Elsewhere, the 13MP camera works pretty well for daylight shots, but I found it lacked somewhat in clarity for low-lighting situations. But at $ 200, this was never promising the best lens on the market. The on-board dual speakers were actually pretty darn good for casual listening at this price point, though you would of course want to use a Bluetooth speaker if you’re hosting a party.
The cherry on the cake, for me, is the display. It may not be full HD, but I found the screen to be clear and crisp. Again, this isn’t going to be for perfectionists who love watching movies on their phone with all the trimmings, but for the price it’s definitely very good.
This feature gets a special mention. dual-SIM phones are popular in many developing markets, but they’ve never really become much of a “thing” in the West. There’s no real reason why dual-SIM devices shouldn’t be popular in Europe or the U.S. — it was one of the reasons why I upgraded my personal phone to the OnePlus 2.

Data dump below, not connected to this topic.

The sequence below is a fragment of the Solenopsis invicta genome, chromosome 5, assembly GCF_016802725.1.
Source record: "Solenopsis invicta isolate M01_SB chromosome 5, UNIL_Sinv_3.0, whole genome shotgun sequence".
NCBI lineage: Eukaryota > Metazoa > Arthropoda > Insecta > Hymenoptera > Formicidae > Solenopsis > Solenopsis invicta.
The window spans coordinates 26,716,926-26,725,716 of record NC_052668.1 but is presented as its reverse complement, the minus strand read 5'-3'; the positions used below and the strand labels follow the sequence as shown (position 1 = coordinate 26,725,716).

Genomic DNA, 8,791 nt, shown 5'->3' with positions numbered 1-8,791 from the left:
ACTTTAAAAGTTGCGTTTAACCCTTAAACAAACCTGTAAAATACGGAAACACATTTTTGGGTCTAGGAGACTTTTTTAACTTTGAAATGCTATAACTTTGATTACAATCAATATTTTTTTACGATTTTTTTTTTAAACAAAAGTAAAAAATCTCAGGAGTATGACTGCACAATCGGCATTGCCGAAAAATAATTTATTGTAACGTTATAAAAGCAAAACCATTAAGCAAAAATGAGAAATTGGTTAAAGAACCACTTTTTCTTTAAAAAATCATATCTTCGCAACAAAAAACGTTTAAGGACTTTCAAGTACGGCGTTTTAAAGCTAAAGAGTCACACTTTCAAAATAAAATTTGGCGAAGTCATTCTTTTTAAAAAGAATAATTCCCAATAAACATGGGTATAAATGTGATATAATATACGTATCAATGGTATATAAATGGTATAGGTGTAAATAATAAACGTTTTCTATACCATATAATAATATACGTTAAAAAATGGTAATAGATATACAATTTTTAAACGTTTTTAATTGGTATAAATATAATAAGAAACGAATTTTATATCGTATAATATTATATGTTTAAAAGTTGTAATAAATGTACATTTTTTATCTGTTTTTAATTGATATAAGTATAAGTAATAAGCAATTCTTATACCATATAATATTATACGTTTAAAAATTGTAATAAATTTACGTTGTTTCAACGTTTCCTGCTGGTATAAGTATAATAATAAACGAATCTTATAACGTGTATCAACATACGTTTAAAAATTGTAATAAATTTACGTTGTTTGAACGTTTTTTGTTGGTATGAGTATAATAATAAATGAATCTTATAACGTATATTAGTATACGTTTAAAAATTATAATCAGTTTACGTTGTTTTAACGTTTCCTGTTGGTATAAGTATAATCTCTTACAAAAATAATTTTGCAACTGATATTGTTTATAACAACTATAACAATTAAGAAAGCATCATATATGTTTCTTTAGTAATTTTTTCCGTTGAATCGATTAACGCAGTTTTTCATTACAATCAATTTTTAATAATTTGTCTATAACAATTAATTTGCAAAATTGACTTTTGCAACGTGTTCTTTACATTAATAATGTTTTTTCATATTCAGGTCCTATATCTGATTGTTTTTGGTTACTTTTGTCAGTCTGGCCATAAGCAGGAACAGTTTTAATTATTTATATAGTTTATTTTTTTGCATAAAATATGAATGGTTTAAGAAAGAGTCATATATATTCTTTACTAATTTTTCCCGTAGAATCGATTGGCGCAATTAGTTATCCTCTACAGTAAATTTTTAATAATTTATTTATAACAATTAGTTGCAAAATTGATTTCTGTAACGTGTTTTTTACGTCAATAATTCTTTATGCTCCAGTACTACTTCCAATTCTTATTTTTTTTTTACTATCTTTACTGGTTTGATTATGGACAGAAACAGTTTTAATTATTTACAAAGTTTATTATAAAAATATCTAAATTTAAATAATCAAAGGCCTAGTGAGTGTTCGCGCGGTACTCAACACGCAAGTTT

The use cases for dual-SIM are numerous. You can have one number for all your friends and family, and one for companies that may be inclined to call at inappropriate times. The second SIM slot can basically be your spam line, just like that Yahoo email account you keep for special occasions. You could have one domestic SIM and one business SIM, if you travel abroad often. Or you could have two domestic SIMs — one for calls and SMS, the other for Internet — if you find separate good deals from two companies.
And if you have absolutely no need for two SIMs, you don’t have to use that second slot.
In our original assessment, we stated that Wileyfox wants to be the OnePlus of Europe. While the basic sentiment of that still rings true, it doesn’t really tell the whole picture — OnePlus sells premium phones at a knockdown price. The Wileyfox Swift is a decent mid-range device — and excellent value for the money — but it’s definitely not a premium phone.